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pulse output

arivel

Member
arivel, Please post details of the relays you plan to use..
there are many on the market, it is difficult to make a choice. now I'm focused on the circuit because if I can't complete that, it's useless to go and look for the relay.
why did you ask me this question? , is it because of the power supply voltage?
 

eTech

Active Member
there are many on the market, it is difficult to make a choice. now I'm focused on the circuit because if I can't complete that, it's useless to go and look for the relay.
why did you ask me this question? , is it because of the power supply voltage?
Because in order to design a latching relay driver, there are specific timing requirements (such as length of time the coil should be energized to ensure latch) as well as drive voltage/current requirements.
 

ChrisP58

Well-Known Member
Most Helpful Member
there are many on the market, it is difficult to make a choice. now I'm focused on the circuit because if I can't complete that, it's useless to go and look for the relay.
why did you ask me this question? , is it because of the power supply voltage?
In addition to what eTech said, the type of circuitry needed is dependent on the type of latching relay. You have been asking about single coil latching relays, but there are also dual coil relays. The circuitry needed to drive the dual coil type is simpler.
 

rjenkinsgb

Well-Known Member
Most Helpful Member
That diagram shows + and - power linked together?
A dual-coil relay is far simpler to drive, you just pulse one or the other coils.
 

arivel

Member
it's just a very simplified double feed.
of course there are diode bridges, stabilizer circuits, and capacitors.
 

gophert

Well-Known Member
Most Helpful Member
it's just a very simplified double feed.
of course there are diode bridges, stabilizer circuits, and capacitors.
Then your schematic is so overly simplified that we cannot comment whether or not it will work. It is so simplified that it shows + and - power supply connected together. EVERY Person with electrical experience will tell you it won't work snd possibly damage your power supply and/or cause a fire. So, you'll either have to assume it won't work and redraw, add some detail so we can give a real opinion, or try it while protecting from fire or damaged power supply.
 

arivel

Member
do you know a transformer with two secondaries joined together by a central socket and two diode bridges with a common output?
 

eTech

Active Member
it's just a very simplified double feed.
of course there are diode bridges, stabilizer circuits, and capacitors.
I understood what your diagram meant to show. :) Post #26 makes a good point. You should consider a dual coil latch relay because the drive circuitry is simpler.
 

ChrisP58

Well-Known Member
Most Helpful Member
do you know a transformer with two secondaries joined together by a central socket and two diode bridges with a common output?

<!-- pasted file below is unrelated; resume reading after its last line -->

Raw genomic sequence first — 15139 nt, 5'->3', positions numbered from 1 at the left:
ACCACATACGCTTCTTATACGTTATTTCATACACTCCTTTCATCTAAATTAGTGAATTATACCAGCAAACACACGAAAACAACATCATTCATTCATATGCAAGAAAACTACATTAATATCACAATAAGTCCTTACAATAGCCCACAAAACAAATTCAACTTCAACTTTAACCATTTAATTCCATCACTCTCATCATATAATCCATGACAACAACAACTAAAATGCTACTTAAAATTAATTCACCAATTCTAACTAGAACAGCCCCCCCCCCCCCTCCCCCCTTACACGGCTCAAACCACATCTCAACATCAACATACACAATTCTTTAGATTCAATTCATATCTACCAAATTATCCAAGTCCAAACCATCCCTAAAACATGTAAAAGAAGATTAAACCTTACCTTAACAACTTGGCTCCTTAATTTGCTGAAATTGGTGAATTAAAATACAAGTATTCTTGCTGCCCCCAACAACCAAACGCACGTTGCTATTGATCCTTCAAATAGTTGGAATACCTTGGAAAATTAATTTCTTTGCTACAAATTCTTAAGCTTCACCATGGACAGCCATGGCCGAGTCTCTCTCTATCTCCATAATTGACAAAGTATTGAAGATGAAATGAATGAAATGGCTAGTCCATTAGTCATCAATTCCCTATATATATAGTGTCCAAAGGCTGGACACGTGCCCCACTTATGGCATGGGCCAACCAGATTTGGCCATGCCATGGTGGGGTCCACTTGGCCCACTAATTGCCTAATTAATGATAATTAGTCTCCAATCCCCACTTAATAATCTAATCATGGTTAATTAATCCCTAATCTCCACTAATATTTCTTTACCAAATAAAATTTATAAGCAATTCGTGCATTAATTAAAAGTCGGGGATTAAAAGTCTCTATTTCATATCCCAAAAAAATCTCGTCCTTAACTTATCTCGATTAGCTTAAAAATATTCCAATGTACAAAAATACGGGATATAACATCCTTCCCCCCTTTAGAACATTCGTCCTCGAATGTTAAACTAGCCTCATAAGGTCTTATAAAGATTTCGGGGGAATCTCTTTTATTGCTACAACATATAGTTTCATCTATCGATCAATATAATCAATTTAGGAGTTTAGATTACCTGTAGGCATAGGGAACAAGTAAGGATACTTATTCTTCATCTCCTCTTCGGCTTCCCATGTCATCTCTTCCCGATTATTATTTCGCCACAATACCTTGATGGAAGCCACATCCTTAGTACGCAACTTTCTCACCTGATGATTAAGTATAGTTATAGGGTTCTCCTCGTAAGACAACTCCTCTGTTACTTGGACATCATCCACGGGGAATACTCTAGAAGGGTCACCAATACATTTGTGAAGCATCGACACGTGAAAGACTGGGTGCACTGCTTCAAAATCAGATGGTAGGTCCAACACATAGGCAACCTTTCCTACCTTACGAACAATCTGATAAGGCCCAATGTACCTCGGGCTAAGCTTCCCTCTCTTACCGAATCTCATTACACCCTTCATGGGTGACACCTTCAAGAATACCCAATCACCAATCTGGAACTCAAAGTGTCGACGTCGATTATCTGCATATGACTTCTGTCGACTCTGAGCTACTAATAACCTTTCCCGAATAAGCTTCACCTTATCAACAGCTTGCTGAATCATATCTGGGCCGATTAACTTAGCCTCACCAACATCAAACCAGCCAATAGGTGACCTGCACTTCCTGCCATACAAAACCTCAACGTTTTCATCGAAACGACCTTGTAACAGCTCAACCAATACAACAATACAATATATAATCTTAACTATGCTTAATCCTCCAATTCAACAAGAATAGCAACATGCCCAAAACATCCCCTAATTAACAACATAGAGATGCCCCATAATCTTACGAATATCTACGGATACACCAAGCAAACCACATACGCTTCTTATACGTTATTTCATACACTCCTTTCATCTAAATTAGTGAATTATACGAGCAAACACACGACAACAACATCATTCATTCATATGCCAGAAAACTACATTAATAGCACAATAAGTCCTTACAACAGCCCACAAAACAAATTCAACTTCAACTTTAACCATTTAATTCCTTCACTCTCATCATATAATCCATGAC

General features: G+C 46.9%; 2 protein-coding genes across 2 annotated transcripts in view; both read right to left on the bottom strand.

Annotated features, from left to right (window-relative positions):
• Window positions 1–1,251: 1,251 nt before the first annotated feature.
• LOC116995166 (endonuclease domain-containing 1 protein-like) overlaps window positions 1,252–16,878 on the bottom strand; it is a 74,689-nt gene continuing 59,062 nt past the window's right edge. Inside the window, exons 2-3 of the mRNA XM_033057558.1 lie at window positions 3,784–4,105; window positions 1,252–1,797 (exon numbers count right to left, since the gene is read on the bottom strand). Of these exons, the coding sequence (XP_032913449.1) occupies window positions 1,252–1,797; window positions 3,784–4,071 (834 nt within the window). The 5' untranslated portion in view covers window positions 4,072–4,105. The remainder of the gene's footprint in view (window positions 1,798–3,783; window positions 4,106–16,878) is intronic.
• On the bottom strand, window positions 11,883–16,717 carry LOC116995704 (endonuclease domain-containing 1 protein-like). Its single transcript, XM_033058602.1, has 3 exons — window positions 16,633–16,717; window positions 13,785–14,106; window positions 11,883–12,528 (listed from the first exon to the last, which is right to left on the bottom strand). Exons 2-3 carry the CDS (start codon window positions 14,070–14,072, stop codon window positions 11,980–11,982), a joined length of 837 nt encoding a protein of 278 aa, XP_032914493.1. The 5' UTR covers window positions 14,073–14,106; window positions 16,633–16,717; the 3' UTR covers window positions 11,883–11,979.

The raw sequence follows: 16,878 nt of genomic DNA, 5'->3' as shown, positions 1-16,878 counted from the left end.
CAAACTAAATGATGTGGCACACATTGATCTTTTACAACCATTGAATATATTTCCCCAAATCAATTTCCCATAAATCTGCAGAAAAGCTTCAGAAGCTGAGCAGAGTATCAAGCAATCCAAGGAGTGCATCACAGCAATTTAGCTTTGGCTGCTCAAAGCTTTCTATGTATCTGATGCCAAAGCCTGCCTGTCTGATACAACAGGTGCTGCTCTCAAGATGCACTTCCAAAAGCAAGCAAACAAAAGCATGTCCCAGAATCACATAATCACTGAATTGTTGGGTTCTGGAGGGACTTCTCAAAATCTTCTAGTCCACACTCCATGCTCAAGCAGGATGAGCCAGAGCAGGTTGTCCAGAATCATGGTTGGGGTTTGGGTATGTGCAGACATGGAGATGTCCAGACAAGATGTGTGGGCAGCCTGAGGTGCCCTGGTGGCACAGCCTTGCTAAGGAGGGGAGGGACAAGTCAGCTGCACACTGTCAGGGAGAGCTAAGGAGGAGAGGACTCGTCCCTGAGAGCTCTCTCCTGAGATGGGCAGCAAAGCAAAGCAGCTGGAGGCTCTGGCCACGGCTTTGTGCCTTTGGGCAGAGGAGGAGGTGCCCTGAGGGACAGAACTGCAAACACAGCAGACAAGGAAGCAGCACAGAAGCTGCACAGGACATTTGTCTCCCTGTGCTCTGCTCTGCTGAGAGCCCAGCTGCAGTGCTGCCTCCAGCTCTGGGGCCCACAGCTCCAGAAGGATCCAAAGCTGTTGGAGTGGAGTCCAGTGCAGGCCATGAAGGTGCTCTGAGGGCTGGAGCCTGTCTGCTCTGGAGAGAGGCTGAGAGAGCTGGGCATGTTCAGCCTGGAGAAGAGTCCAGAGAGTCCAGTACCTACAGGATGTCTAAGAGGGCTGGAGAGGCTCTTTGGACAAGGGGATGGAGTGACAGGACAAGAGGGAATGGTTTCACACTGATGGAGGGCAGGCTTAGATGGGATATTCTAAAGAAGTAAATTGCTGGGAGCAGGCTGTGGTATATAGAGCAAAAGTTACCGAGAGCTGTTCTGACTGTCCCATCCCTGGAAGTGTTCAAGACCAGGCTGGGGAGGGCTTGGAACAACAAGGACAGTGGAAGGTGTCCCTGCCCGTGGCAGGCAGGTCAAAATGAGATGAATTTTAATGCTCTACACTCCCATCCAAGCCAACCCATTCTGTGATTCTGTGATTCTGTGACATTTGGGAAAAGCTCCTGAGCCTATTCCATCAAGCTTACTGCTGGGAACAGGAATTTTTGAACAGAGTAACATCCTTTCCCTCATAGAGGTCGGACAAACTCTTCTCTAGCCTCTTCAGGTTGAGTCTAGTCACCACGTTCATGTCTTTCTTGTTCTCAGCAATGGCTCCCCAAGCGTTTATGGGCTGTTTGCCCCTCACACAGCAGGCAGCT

A line frequency AC output transformer can be setup with two diodes to make positive and negative DC voltages.
 

AnalogKid

Well-Known Member
Most Helpful Member
Post #32, figure 2 is incorrect. It produces two positive outputs, not one positive and one negative. The lower diode bridge is connected incorrectly.

Besides being correct, figure 1 is a better circuit because it achieves the same results with fewer parts and greater efficiency.

ak
 

arivel

Member
Post #32, figure 2 is incorrect. It produces two positive outputs, not one positive and one negative. The lower diode bridge is connected incorrectly.

Besides being correct, figure 1 is a better circuit because it achieves the same results with fewer parts and greater efficiency.

ak
ok thanks, what you wrote I'll check it out calmly.
however what interests me most is to know if I can drive the relay coil in this way but not only.
Is the relay coil able to discharge the overvoltage after shutdown?
 

arivel

Member
I'm sorry but the proposed circuit cannot work.
I make an example with the attached circuit which is the same as the one proposed. if the push pull or the half bridge H supplies the coil with negative voltage when the relay switches off it must discharge through the indicated path but is blocked by one of the internal diodes of the diode bridge. the same thing happens when the positive voltage is supplied to the relay coil but following another path. It should be noted that the darlington phus pull pairs or the half bridges H have inside them the diodes which are arranged as in the drawing in the box.
 

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atferrari

Well-Known Member
I'm sorry but the proposed circuit cannot work.
I make an example with the attached circuit which is the same as the one proposed. if the push pull or the half bridge H supplies the coil with negative voltage when the relay switches off it must discharge through the indicated path but is blocked by one of the internal diodes of the diode bridge. the same thing happens when the positive voltage is supplied to the relay coil but following another path. It should be noted that the darlington phus pull pairs or the half bridges H have inside them the diodes which are arranged as in the drawing in the box.
What are those bridge's "internal diodes"?
 

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